Little Cedar Mountain Bioblitz 7/19/16

      This past weekend we had another TVA sponsored Bioblitz at Little Cedar Mountain near Chattanooga, TN. A bioblitz is an event where people come and collect specimen through out the day and usually along a hike. then all the specimen are brought back to the starting point where the are photographed and put into an app like iNaturalist where people can see and help identify them. I was the main photographer cataloging the specimen this time and I really love this kind of photography because you can get up in really close detail to the organisms you see. I am also well versed in Photoshop and with the camera i have I am able to make large high quality files that I could use to make beautiful prints. We saw some really amazing specimen! Here are a few pictures. (Coming soon!)

      Assassin Bugs 7/5/16

      Assassin Bugs are a very elusive species of predatory bugs. There have only been a handful of sightings and findings over the years here in the park. Myself and biology intern Michael Widmann are continuing the search for them! It's one of the species here in the park that hasn't had much research done on them because of the difficulty in finding them. We've gone all over trying to find them. We've gone to Cade's Cove and done sweep netting through the fields that have some wild flowers, we've been in the forest around Elkmont searching in rotting logs and in the tree bark, and most recently we went to Purchase Knob in the North Carolina side of the park to do night trapping. Night Trapping is a technique where you put out a bucket that has a light that emits a certain kind of light. The bugs then fly into the light and fall into a funnel that leads to a container of some kind. We had these traps set up for about 10 hours.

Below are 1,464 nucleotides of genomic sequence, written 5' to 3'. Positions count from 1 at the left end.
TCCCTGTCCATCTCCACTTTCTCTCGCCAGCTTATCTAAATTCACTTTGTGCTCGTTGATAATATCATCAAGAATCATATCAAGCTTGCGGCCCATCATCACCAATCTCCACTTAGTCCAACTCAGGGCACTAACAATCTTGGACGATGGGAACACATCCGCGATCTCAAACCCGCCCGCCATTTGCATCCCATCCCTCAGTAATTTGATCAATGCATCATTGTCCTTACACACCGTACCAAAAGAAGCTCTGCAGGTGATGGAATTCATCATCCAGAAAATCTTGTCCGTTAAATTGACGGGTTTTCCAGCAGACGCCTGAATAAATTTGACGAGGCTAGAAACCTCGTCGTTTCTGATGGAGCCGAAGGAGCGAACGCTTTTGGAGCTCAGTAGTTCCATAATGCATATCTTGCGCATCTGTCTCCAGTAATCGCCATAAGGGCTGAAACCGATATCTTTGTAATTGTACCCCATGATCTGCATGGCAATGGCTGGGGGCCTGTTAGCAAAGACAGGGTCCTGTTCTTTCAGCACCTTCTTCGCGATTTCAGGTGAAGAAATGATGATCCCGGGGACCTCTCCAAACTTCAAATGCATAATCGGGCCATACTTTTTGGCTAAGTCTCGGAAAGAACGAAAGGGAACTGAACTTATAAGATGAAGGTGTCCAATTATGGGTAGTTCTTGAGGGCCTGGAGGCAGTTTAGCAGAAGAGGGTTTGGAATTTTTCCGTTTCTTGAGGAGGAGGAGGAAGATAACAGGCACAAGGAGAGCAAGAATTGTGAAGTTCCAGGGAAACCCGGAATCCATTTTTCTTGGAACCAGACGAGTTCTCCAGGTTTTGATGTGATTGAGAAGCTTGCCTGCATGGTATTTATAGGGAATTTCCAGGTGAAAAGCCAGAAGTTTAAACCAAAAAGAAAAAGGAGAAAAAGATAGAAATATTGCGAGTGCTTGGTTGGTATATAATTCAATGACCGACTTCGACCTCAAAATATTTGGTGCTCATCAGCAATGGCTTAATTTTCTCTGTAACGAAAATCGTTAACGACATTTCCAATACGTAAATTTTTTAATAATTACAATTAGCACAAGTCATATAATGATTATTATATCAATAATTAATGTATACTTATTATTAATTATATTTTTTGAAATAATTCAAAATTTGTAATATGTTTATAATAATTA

Bats 6/16/16

      There are many caves in the Great Smoky Mountains. Currently many of these caves are closed due to a disease that has affects bats called White Nose Syndrome, a fungus that grows around the nose. This fungus affects most bats during the winter months during hibernation and causes them to fly around during the day and be near the opening of the space they are hibernating in. Unfortunately this leads to millions of deaths of hibernating bats. 
      The interns with Discover Life in America have been out numerous times with Grace Carpenter, a PhD student from the University of Tennessee. Grace has been doing her work tracking a species of bat commonly known as the Tricolored Bat, one that is disappearing from local environments, as well as helping gather data on the current population numbers of various species native to the park and help stop the spread of White Nose Syndrome.

Grace removing a bat from the net.


Swabbing the nose of a bat to test for White Nose Syndrome.


Checking the bat's wing for any damage.


Measuring forearm for population data


Red Bat


Big Eared Bat


Big Brown Bat


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